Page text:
Should the cost-sharing payments be pulled, Covered California would impose an additional 12.5 percent surcharge on silver-level plans. However, Imholz noted many enrollees would receive a boost in their advanced premium tax credits. And for those whose incomes are too high for tax credits, the insurers have agreed to offer identical plans off of the Covered California exchange that would not be subject to the surcharge.
Nevertheless, some California policy experts expressed concerns about the continued rate hikes, and the potential havoc of a cost-sharing surcharge.
Gerald Kominski, director of the UCLA Center for Health Policy Research, noted that two-thirds of the plans purchased through Covered California are from the silver tier. He was unsure how those enrollees would respond to a rate hike exceeding 25 percent.
“At that level, people will find it difficult to purchase policies, even with higher subsidies,” Kominski said in an email.
Some California Counties Will See Higher Increases
Most of Covered California’s biggest insurers announced rate hikes in the mid-single to low-double digits in the most populous counties. Kaiser Foundation Health Plan, the exchange’s biggest health plan with 28 percent of enrollees, announced rate hikes ranging from 3 to 10 percent, although in most regions where it does business the increase would be no more than 7 percent. Some insurers, such as Oscar Health and Blue Shield of California, announced moderate premium reductions for some plans in some areas where they do business.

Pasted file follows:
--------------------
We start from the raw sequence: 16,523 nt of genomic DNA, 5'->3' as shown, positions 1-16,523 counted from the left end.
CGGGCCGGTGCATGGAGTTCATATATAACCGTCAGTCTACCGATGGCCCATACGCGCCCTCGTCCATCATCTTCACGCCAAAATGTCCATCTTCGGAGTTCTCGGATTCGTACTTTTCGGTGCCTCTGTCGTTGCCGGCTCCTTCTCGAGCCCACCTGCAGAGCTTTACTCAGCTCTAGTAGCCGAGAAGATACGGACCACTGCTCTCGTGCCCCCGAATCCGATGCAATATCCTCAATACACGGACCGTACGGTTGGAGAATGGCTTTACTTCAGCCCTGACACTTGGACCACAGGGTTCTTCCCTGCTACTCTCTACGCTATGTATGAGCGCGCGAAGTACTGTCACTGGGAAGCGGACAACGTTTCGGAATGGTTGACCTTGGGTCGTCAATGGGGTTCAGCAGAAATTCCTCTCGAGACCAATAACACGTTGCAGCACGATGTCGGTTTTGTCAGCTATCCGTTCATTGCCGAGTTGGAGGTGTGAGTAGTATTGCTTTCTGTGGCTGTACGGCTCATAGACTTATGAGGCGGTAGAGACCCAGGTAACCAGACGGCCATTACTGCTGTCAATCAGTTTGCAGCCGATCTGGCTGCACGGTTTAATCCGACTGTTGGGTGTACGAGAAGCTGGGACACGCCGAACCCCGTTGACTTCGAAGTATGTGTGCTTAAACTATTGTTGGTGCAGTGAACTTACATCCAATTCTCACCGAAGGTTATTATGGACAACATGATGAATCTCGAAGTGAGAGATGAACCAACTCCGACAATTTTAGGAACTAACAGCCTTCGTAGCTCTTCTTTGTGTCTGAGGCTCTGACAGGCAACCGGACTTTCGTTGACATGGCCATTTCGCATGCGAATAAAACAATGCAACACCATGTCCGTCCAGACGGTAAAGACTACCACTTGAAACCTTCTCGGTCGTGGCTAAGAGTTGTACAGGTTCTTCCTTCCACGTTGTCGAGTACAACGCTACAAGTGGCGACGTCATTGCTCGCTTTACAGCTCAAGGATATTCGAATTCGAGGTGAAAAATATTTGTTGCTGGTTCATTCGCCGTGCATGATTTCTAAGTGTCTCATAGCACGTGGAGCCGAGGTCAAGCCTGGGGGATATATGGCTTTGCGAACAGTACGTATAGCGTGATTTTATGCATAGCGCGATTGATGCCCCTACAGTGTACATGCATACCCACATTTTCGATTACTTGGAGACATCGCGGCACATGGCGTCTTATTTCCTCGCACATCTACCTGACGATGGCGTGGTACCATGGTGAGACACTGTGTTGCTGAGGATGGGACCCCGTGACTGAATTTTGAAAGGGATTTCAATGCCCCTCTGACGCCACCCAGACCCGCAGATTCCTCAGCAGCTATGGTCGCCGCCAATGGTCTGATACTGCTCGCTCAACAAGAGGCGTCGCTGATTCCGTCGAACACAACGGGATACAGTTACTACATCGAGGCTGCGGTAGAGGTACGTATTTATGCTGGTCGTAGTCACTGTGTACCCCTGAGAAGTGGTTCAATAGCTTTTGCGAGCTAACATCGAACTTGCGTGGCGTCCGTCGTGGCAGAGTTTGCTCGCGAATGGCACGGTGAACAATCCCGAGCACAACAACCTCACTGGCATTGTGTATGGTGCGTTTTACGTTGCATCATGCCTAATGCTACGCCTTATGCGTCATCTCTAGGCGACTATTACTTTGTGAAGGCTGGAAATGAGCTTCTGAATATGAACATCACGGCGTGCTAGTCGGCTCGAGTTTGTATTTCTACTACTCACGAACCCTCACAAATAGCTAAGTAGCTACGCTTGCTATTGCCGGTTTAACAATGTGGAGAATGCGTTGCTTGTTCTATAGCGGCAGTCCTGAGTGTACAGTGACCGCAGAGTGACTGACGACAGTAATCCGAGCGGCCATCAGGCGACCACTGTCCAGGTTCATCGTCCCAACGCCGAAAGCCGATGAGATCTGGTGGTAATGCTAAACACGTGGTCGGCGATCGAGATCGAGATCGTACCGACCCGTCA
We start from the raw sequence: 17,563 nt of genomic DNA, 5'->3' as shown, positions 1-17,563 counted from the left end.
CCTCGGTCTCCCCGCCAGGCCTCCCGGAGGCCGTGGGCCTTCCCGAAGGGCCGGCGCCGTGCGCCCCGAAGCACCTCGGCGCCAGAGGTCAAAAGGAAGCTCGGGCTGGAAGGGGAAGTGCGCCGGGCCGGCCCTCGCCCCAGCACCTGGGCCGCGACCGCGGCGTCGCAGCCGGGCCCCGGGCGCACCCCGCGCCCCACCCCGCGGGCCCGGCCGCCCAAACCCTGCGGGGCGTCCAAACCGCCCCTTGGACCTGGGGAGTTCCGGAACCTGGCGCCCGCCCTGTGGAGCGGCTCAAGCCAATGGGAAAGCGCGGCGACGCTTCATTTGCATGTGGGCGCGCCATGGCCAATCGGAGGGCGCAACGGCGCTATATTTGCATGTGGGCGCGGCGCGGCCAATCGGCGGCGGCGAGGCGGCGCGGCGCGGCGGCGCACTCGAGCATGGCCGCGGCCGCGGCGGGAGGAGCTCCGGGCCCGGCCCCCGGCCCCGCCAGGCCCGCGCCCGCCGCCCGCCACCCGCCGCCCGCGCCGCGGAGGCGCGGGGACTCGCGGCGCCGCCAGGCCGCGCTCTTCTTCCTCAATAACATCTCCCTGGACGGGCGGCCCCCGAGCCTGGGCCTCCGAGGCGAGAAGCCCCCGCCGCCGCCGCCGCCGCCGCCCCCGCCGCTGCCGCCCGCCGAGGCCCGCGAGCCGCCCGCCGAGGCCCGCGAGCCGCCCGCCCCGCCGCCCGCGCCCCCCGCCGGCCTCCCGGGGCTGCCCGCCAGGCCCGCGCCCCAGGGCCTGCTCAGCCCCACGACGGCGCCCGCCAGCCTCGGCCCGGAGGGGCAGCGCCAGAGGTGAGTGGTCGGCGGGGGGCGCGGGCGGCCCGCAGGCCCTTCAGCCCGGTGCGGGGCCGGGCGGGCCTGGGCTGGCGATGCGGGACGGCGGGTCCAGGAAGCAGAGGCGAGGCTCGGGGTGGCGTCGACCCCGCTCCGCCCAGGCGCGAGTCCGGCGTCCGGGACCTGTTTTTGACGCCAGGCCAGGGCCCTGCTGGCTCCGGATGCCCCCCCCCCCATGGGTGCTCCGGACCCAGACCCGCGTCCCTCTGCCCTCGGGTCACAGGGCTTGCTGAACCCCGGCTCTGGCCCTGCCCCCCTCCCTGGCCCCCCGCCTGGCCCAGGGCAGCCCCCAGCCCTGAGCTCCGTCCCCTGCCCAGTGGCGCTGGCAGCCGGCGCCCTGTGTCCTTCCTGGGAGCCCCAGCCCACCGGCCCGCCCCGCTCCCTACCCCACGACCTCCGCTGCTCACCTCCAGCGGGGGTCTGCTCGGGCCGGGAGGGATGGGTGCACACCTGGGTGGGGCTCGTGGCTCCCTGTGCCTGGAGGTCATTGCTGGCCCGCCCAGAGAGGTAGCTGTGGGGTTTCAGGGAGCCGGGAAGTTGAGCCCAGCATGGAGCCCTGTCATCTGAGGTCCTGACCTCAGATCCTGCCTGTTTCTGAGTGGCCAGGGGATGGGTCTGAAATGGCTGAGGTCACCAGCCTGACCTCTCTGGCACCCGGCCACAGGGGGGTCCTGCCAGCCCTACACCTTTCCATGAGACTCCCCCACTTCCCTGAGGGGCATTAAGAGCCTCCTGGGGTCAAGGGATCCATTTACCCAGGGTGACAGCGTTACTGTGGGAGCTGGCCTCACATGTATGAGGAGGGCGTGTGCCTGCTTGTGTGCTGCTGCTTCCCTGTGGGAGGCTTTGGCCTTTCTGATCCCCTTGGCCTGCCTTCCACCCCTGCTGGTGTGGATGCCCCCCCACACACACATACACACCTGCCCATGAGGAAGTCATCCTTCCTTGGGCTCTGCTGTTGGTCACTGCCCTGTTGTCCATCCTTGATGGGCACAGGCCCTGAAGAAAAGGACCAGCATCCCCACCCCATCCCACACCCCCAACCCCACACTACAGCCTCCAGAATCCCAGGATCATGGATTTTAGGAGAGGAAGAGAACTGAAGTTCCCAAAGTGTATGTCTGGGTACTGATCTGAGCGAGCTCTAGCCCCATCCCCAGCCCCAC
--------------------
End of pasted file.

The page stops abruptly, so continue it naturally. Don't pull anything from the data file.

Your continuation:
The one consistently high rate spike from an insurer not pulling out of any significant markets came from Molina Healthcare. Its increases for 2018 ranged from 16 percent to 51 percent in the regions of Southern California where it offers plans. The Long Beach-based insurer that primarily insures Medicaid populations has offered among the lowest premiums on the exchange.
Molina Healthcare spokesperson Sunny Yu declined comment on the rate hikes late Tuesday, citing a mandated silent period for the company prior to its announcing quarterly earnings.
Anthony Wright, executive director for Health Access California, said that the big premium bump on Molina’s part may be part of a shift in business strategy. Much of the top management at the health plan, including members of the founding Molina family, departed earlier this year.
Anthem, which is seeking rate hikes of 20 percent or more in many other states where it offers exchange plans, said it was withdrawing from all but three of the regions in California where it currently offers coverage. It currently covers 19 percent of Covered California enrollees. Its withdrawal will impact about 153,000 Californians. Another 108,000 enrollees will still have Anthem as an option in 2018, although it is seeking rate hikes as high as 54 percent in some regions where it will remain in the market.
Wright encouraged people with Covered California insurance—particularly those who receive tax credits to subsidize their coverage—to shop around.
“Given the attacks by the Trump administration and all of the chaos, it could have been a lot worse,” he said.
This article was published on the California Health Report website on August 2, 2017.